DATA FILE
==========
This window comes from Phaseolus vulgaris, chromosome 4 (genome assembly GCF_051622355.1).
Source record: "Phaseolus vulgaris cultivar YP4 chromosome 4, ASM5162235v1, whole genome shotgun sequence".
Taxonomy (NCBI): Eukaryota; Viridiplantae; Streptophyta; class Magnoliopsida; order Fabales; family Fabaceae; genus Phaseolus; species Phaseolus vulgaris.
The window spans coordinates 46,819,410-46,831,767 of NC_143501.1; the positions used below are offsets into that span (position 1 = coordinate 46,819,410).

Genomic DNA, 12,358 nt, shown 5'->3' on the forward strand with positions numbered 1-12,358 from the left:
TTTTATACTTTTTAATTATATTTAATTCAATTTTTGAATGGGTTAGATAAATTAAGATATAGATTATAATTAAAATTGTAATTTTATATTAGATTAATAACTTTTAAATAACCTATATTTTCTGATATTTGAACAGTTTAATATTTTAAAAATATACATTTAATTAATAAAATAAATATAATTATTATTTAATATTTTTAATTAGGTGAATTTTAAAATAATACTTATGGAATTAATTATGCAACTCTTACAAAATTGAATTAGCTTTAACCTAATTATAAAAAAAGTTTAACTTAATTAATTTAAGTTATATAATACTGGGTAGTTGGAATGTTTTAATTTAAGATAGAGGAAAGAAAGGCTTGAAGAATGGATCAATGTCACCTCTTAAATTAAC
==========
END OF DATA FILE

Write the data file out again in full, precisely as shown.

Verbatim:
This window comes from Phaseolus vulgaris, chromosome 4 (genome assembly GCF_051622355.1).
Source record: "Phaseolus vulgaris cultivar YP4 chromosome 4, ASM5162235v1, whole genome shotgun sequence".
Taxonomy (NCBI): Eukaryota; Viridiplantae; Streptophyta; class Magnoliopsida; order Fabales; family Fabaceae; genus Phaseolus; species Phaseolus vulgaris.
The window spans coordinates 46,819,410-46,831,767 of NC_143501.1; the positions used below are offsets into that span (position 1 = coordinate 46,819,410).

Genomic DNA, 12,358 nt, shown 5'->3' on the forward strand with positions numbered 1-12,358 from the left:
TTTTATACTTTTTAATTATATTTAATTCAATTTTTGAATGGGTTAGATAAATTAAGATATAGATTATAATTAAAATTGTAATTTTATATTAGATTAATAACTTTTAAATAACCTATATTTTCTGATATTTGAACAGTTTAATATTTTAAAAATATACATTTAATTAATAAAATAAATATAATTATTATTTAATATTTTTAATTAGGTGAATTTTAAAATAATACTTATGGAATTAATTATGCAACTCTTACAAAATTGAATTAGCTTTAACCTAATTATAAAAAAAGTTTAACTTAATTAATTTAAGTTATATAATACTGGGTAGTTGGAATGTTTTAATTTAAGATAGAGGAAAGAAAGGCTTGAAGAATGGATCAATGTCACCTCTTAAATTAAC